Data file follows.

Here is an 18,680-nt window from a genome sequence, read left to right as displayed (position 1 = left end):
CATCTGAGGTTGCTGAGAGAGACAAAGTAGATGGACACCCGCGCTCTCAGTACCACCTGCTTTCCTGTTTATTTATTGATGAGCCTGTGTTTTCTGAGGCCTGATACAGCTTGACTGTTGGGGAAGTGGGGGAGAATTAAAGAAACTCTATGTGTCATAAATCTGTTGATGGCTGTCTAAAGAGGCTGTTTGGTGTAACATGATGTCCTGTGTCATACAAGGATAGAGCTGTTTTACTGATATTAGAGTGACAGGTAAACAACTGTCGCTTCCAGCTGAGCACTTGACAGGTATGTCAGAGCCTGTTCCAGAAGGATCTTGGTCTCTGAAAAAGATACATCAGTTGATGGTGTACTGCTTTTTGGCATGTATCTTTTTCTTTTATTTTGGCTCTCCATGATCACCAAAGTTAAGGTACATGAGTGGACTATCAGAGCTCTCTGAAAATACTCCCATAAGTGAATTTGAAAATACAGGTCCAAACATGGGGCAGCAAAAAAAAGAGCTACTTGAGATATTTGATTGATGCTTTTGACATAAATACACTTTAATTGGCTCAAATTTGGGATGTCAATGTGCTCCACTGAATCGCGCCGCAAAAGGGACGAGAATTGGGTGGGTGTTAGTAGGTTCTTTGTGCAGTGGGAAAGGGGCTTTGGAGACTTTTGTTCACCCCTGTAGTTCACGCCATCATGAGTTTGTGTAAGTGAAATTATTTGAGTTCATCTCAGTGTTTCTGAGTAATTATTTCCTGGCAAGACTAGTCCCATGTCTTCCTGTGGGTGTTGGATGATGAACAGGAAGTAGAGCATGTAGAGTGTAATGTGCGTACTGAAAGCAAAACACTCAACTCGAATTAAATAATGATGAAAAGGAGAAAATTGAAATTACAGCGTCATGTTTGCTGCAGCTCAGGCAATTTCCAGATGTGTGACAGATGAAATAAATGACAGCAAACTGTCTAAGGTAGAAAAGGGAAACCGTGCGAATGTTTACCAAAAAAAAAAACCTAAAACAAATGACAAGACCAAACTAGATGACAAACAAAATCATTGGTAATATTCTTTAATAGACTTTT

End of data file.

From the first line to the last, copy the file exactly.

Here is an 18,680-nt window from a genome sequence, read left to right as displayed (position 1 = left end):
CATCTGAGGTTGCTGAGAGAGACAAAGTAGATGGACACCCGCGCTCTCAGTACCACCTGCTTTCCTGTTTATTTATTGATGAGCCTGTGTTTTCTGAGGCCTGATACAGCTTGACTGTTGGGGAAGTGGGGGAGAATTAAAGAAACTCTATGTGTCATAAATCTGTTGATGGCTGTCTAAAGAGGCTGTTTGGTGTAACATGATGTCCTGTGTCATACAAGGATAGAGCTGTTTTACTGATATTAGAGTGACAGGTAAACAACTGTCGCTTCCAGCTGAGCACTTGACAGGTATGTCAGAGCCTGTTCCAGAAGGATCTTGGTCTCTGAAAAAGATACATCAGTTGATGGTGTACTGCTTTTTGGCATGTATCTTTTTCTTTTATTTTGGCTCTCCATGATCACCAAAGTTAAGGTACATGAGTGGACTATCAGAGCTCTCTGAAAATACTCCCATAAGTGAATTTGAAAATACAGGTCCAAACATGGGGCAGCAAAAAAAAGAGCTACTTGAGATATTTGATTGATGCTTTTGACATAAATACACTTTAATTGGCTCAAATTTGGGATGTCAATGTGCTCCACTGAATCGCGCCGCAAAAGGGACGAGAATTGGGTGGGTGTTAGTAGGTTCTTTGTGCAGTGGGAAAGGGGCTTTGGAGACTTTTGTTCACCCCTGTAGTTCACGCCATCATGAGTTTGTGTAAGTGAAATTATTTGAGTTCATCTCAGTGTTTCTGAGTAATTATTTCCTGGCAAGACTAGTCCCATGTCTTCCTGTGGGTGTTGGATGATGAACAGGAAGTAGAGCATGTAGAGTGTAATGTGCGTACTGAAAGCAAAACACTCAACTCGAATTAAATAATGATGAAAAGGAGAAAATTGAAATTACAGCGTCATGTTTGCTGCAGCTCAGGCAATTTCCAGATGTGTGACAGATGAAATAAATGACAGCAAACTGTCTAAGGTAGAAAAGGGAAACCGTGCGAATGTTTACCAAAAAAAAAAACCTAAAACAAATGACAAGACCAAACTAGATGACAAACAAAATCATTGGTAATATTCTTTAATAGACTTTT